Kalihi road with toxic lead finally gets state's attention over - Hawaii News Now - KGMB and KHNL

Kalihi road with toxic lead finally gets state's attention over one year later

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  • Health officials scramble to fix forgotten toxic dump in Kalihi

    Health officials scramble to fix forgotten toxic dump in Kalihi

    Wednesday, March 15 2017 3:30 AM EDT2017-03-15 07:30:21 GMT

    Just three inches below the asphalt on Factory Street in Kalihi lies a toxic dump that – until last summer – the government had forgotten about. Health officials say as long as it stays covered, it's not likely to hurt you ... but therein lies the problem. 

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    Just three inches below the asphalt on Factory Street in Kalihi lies a toxic dump that – until last summer – the government had forgotten about. Health officials say as long as it stays covered, it's not likely to hurt you ... but therein lies the problem. 

    More >>
KALIHI, OAHU (HawaiiNewsNow) -

Over a year since the state learned of toxic conditions under a Kalihi road, crews are finally addressing the problem.

On Tuesday, Workers began patching potholes and other areas of broken asphalt on Factory Street. 

In March, Hawaii News Now learned the crumbling street — littered with potholes and exposed soil — posed a health and safety hazard to residents.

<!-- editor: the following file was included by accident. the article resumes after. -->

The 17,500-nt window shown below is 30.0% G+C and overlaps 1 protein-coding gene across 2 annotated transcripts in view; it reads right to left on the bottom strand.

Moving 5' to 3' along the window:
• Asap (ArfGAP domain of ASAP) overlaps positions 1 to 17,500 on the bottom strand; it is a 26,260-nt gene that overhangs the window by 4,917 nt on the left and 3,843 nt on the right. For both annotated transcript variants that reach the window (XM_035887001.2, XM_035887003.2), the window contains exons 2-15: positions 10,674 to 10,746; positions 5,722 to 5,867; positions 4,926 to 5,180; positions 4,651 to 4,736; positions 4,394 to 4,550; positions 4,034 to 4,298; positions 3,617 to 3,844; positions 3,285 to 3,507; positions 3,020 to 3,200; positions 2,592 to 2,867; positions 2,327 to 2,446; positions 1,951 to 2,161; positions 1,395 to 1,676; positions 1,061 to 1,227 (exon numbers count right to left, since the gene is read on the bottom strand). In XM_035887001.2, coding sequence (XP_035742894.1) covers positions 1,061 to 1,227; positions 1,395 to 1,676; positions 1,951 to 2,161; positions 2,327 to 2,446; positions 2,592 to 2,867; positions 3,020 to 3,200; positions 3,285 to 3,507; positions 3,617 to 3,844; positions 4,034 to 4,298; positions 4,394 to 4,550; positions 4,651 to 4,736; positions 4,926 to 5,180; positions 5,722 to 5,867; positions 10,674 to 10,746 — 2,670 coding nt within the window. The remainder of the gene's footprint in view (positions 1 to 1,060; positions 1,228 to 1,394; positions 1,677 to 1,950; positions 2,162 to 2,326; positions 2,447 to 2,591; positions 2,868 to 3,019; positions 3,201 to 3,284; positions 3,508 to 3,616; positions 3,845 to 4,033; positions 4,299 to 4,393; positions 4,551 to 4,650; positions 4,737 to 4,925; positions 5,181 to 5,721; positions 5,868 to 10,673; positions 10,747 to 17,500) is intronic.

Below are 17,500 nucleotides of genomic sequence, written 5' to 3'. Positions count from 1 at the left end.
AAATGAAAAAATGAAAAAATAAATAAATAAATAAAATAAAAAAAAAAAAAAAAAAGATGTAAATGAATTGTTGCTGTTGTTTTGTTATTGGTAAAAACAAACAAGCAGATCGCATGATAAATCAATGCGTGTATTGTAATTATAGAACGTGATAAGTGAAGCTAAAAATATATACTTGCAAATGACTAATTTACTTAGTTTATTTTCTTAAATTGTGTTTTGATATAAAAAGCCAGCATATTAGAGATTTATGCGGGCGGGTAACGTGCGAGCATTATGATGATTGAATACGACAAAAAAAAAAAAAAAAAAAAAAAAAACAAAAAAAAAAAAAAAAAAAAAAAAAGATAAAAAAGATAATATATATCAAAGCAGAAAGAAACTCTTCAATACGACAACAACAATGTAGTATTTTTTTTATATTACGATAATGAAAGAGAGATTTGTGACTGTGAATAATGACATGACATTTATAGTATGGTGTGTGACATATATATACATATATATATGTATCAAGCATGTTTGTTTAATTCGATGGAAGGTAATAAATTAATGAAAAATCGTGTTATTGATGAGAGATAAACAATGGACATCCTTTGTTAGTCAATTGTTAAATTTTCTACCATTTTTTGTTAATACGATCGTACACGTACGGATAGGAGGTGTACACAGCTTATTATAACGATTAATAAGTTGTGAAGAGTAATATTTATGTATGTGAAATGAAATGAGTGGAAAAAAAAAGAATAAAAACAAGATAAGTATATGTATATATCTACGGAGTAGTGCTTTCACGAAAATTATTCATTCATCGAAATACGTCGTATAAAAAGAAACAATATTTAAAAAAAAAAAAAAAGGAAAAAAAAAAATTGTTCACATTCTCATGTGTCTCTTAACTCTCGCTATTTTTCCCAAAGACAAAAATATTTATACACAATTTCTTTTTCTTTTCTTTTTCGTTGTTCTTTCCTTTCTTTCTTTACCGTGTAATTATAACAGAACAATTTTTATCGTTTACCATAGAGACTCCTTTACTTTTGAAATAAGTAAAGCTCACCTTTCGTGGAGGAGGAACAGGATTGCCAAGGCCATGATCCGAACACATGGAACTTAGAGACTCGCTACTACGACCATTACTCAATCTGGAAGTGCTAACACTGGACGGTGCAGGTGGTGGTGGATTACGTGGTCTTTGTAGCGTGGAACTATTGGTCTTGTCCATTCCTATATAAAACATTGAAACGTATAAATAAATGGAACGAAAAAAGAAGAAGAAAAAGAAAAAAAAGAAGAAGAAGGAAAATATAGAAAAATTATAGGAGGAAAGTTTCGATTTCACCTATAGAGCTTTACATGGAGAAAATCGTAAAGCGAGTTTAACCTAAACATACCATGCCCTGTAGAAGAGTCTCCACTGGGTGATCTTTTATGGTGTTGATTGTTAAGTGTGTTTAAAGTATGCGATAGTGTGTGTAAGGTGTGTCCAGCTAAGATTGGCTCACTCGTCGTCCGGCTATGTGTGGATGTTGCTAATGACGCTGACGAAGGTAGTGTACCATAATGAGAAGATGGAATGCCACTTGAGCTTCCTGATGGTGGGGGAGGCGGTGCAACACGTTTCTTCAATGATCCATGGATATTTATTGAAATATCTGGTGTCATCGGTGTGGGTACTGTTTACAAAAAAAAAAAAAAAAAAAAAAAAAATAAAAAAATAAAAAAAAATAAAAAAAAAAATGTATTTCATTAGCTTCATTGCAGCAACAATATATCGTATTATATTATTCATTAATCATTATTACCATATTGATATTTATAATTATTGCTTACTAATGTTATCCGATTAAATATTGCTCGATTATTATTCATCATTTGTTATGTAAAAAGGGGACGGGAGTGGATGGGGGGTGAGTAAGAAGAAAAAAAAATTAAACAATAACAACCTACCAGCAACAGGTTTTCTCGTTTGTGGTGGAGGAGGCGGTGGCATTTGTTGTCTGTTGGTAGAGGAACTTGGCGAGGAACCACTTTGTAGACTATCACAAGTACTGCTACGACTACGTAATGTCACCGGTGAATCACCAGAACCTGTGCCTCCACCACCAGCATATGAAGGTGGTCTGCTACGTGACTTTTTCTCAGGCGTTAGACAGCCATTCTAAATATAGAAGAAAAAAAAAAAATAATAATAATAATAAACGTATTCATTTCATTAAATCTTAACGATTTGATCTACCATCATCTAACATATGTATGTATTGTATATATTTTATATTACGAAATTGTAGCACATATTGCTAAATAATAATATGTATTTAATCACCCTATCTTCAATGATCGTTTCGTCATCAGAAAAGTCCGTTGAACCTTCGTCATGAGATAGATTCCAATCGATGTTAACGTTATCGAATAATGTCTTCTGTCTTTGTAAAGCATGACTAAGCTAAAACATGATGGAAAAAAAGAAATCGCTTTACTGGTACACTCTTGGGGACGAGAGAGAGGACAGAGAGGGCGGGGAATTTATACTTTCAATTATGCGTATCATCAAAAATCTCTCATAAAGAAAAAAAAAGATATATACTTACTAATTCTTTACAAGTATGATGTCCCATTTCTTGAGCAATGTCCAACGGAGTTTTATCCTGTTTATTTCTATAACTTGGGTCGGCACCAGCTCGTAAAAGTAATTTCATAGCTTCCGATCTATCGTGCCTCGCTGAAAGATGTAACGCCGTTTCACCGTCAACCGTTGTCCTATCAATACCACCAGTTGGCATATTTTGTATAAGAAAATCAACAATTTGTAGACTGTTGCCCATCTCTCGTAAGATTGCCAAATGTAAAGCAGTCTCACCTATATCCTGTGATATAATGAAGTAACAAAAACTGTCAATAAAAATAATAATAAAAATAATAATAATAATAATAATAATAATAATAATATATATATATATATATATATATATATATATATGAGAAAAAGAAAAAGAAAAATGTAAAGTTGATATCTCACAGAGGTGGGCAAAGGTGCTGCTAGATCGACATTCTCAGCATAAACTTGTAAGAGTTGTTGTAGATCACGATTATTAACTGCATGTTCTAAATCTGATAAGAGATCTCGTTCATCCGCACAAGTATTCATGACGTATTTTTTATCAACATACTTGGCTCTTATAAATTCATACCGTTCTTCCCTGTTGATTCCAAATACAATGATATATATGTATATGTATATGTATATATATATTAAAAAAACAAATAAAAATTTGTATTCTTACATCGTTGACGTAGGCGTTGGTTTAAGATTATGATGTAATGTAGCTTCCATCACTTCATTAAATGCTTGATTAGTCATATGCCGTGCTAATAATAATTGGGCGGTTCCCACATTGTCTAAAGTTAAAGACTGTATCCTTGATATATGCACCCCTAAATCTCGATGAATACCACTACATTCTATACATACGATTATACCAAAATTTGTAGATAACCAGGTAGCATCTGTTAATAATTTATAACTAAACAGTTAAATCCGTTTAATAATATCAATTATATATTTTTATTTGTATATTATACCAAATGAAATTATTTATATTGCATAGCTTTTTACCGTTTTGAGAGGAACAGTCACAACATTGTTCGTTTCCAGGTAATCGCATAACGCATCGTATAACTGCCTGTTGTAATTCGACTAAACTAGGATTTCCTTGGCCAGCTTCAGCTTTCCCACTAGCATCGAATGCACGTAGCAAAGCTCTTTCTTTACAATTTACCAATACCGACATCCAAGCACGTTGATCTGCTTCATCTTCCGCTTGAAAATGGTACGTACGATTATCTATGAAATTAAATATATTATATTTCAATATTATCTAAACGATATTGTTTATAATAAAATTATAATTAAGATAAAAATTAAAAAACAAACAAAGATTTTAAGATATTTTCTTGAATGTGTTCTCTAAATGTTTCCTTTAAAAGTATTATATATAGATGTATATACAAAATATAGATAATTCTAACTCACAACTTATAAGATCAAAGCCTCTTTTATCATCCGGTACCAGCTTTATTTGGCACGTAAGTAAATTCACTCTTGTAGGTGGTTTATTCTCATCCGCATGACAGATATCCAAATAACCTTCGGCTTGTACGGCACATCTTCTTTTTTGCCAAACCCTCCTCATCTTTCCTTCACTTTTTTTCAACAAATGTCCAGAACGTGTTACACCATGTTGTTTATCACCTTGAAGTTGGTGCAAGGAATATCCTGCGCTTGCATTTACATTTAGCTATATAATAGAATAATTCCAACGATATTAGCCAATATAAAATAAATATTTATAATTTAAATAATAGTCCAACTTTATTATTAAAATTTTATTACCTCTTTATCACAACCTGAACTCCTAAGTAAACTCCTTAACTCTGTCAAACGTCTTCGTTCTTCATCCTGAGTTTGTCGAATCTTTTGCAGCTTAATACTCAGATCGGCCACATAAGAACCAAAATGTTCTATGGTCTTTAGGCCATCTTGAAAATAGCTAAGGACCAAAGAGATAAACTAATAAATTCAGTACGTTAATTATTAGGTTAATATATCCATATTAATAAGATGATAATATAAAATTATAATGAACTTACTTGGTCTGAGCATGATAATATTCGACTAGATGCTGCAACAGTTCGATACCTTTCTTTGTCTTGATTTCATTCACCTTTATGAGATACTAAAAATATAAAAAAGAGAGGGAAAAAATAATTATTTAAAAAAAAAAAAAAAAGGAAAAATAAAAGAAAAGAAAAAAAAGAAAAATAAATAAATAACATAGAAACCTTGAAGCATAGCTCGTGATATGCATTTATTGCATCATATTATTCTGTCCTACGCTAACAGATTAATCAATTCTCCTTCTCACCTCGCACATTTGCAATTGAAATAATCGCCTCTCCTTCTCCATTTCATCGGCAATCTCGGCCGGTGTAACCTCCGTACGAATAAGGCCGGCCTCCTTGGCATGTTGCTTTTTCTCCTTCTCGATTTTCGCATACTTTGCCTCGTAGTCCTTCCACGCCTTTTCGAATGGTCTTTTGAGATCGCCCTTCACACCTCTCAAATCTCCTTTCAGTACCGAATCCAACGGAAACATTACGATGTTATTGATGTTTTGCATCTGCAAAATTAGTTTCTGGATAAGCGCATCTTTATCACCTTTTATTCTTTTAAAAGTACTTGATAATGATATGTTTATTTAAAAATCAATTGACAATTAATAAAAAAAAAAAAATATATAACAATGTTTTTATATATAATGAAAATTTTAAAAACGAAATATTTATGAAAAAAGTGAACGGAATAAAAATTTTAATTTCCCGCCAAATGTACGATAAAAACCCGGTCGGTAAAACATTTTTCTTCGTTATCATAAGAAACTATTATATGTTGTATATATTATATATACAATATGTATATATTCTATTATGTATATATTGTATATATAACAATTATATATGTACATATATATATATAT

Layers beneath the surface laid extremely high concentrations of toxic lead. On average, typical Hawaii backyard dirt has about 200 milligrams of lead per kilogram of soil — an amount small enough to not worry state health officials. 

But Factory Street, as recent tests discovered, has nearly 50 times that amount at 10,000 milligrams of lead per kilogram of soil. 

State officials learned of the potentially hazardous toxic dump in the summer of 2016, but said it posed no harm as long as it remained buried under the asphalt.

Officials believe the toxic material came from a company that used to manufacture lead fishing weights in the area. 

After years of wear and tear, the road began to show it's age, cracking and exposing the soil beneath. 

Although crews are filling the potholes and covering up the soil, the fix is only short-term.

The state says it's unclear who actually owns the road. Therefore, they're partnering with the city and other parties to maintain the street. Meanwhile, they continue to look for a long-term solution. 

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